With the proposed changes from the FCC, would it be a good or bad idea to get a GMRS two-way radio and license now? Just thinking out loud.
Thank you

I support the proposal. The FCC has filed to apprehend pirates. They have allowed commercial interests to over-rule the public interest.

The GMRS community has been given the opportunity to come together with many different organizations; yet chose not to support these groups.

Pirates flood the GMRS frequencies. Licensed users have encountered too many problems.

I do not recommend getting a GMRS license now. The FCC always wins, no matter the comments.

If the FCC stops licensing for the GMRS channels are those individuals with repeaters and 50 watt base and mobiles going to give up their equipment? And are the manufacturers going to eat all of the 5 watt portables that they have on shelves at the moment? It will turn the GMRS channels into what is currently on the 27mhz band- garbage. At least the amateur bands have a greater degree of civility (not perfect) but probably due to the amateur volunteers (not directly the FCC) who assist in regulating the airwaves. I don’t think that the FCC will be apprehending pirates, just abandoning the GMRS frequencies- like the CB band.

Repeater owners will be required to shut down their systems. The repeater input frequencies will be reassigned to land mobile.

GMRS already is essentially the same state as 27 mhz. 1 out of every 1000 users is licensed… Kids sending annoying call tones flood the frequeucies. The FCC is simply going to wash their hands of the whole thing.

Repeater owners will be required to shut down their systems. The repeater input frequencies will be reassigned to land mobile.

GMRS already is essentially the same state as 27 mhz. 1 out of every 1000 users is licensed… Kids sending annoying call tones flood the frequeucies. The FCC is simply going to wash their hands of the whole thing.

I am one of the “one in one thousand” who has a GMRS license- ham as well. I chose to become licensed as it seemed the right thing to do. I live a bit north of Boston and there doesn’t seem to be much activity on the GMRS channels…most of the kid chatter is actually on the FRS channels- thankfully. So I can’t say that GMRS is “garbage” at this point in time- at least where I live.
Occasionally I pick up ID’s from repeaters on GMRS channels but there are really none nearby- don’t really need them anyway. I can hit at least a half dozen repeaters on both 2 meter and 70 cm ham bands (even on 2 watts) from my residence.
When asking if the repeater people and those with high watt radios will give up their equipment in a previous post, I was actually inferring that some might and some might not- for the most part, repeater set-ups don’t come cheap- probably just stop broadcasting their station ID since no license will be needed.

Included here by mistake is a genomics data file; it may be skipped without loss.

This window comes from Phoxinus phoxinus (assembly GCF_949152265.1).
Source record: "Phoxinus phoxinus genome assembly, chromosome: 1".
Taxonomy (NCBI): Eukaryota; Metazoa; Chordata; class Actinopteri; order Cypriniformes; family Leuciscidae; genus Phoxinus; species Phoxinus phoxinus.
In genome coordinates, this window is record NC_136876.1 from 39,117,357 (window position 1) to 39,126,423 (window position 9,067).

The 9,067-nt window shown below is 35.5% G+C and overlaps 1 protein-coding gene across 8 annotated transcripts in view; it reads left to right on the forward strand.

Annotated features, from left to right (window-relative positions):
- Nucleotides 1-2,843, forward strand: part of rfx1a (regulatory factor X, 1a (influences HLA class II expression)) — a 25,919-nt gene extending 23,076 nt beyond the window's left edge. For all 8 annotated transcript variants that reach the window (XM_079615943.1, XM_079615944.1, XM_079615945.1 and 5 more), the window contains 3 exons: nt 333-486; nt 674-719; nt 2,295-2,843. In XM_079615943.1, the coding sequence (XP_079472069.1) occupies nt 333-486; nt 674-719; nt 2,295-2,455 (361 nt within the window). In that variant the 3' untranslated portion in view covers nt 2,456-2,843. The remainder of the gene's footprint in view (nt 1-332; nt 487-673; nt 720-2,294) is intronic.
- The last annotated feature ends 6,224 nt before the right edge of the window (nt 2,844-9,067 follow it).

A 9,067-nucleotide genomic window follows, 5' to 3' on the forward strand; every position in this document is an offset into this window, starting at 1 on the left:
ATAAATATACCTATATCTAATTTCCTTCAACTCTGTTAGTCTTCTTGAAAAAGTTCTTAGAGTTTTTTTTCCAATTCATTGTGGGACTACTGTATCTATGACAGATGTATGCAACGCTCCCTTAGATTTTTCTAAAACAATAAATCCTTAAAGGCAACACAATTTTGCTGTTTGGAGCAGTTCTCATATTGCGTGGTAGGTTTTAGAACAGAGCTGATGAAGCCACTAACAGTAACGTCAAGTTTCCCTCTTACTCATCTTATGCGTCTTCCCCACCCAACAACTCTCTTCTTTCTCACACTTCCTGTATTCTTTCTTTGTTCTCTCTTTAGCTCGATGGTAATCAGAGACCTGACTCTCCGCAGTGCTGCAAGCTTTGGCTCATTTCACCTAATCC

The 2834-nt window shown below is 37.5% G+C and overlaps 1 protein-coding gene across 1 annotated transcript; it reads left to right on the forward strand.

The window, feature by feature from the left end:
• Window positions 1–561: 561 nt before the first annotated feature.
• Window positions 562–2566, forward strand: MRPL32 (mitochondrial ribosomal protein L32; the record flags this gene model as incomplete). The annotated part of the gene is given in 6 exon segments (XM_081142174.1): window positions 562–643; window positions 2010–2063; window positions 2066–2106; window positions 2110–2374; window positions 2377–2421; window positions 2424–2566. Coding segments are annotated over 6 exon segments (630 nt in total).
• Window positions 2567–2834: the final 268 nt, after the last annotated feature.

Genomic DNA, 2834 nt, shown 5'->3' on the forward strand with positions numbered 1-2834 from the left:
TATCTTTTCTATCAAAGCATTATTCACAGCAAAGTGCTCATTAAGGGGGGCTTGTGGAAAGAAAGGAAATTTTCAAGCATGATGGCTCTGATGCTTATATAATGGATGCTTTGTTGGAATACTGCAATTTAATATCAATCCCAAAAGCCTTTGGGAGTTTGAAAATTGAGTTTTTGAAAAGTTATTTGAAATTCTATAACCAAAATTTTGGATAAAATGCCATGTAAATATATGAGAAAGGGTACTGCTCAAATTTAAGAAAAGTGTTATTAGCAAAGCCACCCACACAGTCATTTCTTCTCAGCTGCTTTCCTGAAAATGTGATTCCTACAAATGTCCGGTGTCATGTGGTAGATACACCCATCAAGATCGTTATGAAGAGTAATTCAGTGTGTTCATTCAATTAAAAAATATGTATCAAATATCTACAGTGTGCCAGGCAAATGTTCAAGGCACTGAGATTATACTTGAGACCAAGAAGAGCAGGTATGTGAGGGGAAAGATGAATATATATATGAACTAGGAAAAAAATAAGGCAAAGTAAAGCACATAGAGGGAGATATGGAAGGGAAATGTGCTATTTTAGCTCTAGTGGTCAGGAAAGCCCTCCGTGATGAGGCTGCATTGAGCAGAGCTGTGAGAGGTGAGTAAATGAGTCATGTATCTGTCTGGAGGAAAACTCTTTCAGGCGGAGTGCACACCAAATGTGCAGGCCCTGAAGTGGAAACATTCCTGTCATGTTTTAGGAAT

It is my hope that enough repeater owners are made aware of the impending changes they will write to the FCC and express their concerns and work for a better resolution as to what has been presented thus far. I personally think that GMRS should be license-free, but I also believe that those who currently have repeaters be able to keep them as well…“grandfathered-in” so to speak.

Danny has written up the first part of our take on all of this. Our summary of the proposed changes is over on our two way radio blog.

Nicely written.

Honestly, I made a comment supporting the new rules. Ay comment actually wasn’t in the proper format, as required by the FCC protocols. I meant to file a “short comment” which is allowed, so my comment will probably be rejected. At any rate, I will not re-submit.

My reasons: The FCC has refused to enforce regulations, and the GMRS community has been aware of these pending rule changes for at least two years; but has refused to take a pro-active stance. Efforts to build a strong GMRS community have failed, fallen second to an “Every man for himself” attitude.

I acknowlege the confusion in rules… this alone is the fault of the FCC. Perhaps they are trying to correct their errors. I also acknowlege the fact that these “multi service radios” as well as scrambling were approved by the FCC. They easily could have not approved them. The FCC could be trying to cover up their own mistakes, at the expense of the licensees.

It is an issue… of great importance.

In all honesty, some points are very good. others are flawed.

I want what is best for everyone.


Part two is now up on our blog.

Again, done well. BTW… I NEEd to read the blog more often. There is a great deal of good information there.

Part three is now up. This is close to what we plan to submit as a response to the FCC.

Make SURE the official resonse is in EXACTLY the format the FCC requires in official responses! Most responses posted now, including mine, will be rejected, because they are not posted in the way they require… please, please, do the research!

Yeah, we have talked about this, how we have to organize and format our final draft very carefully. We have spent a bit of time on this so we want to submit it correctly. :slight_smile:

Sounds good :slight_smile: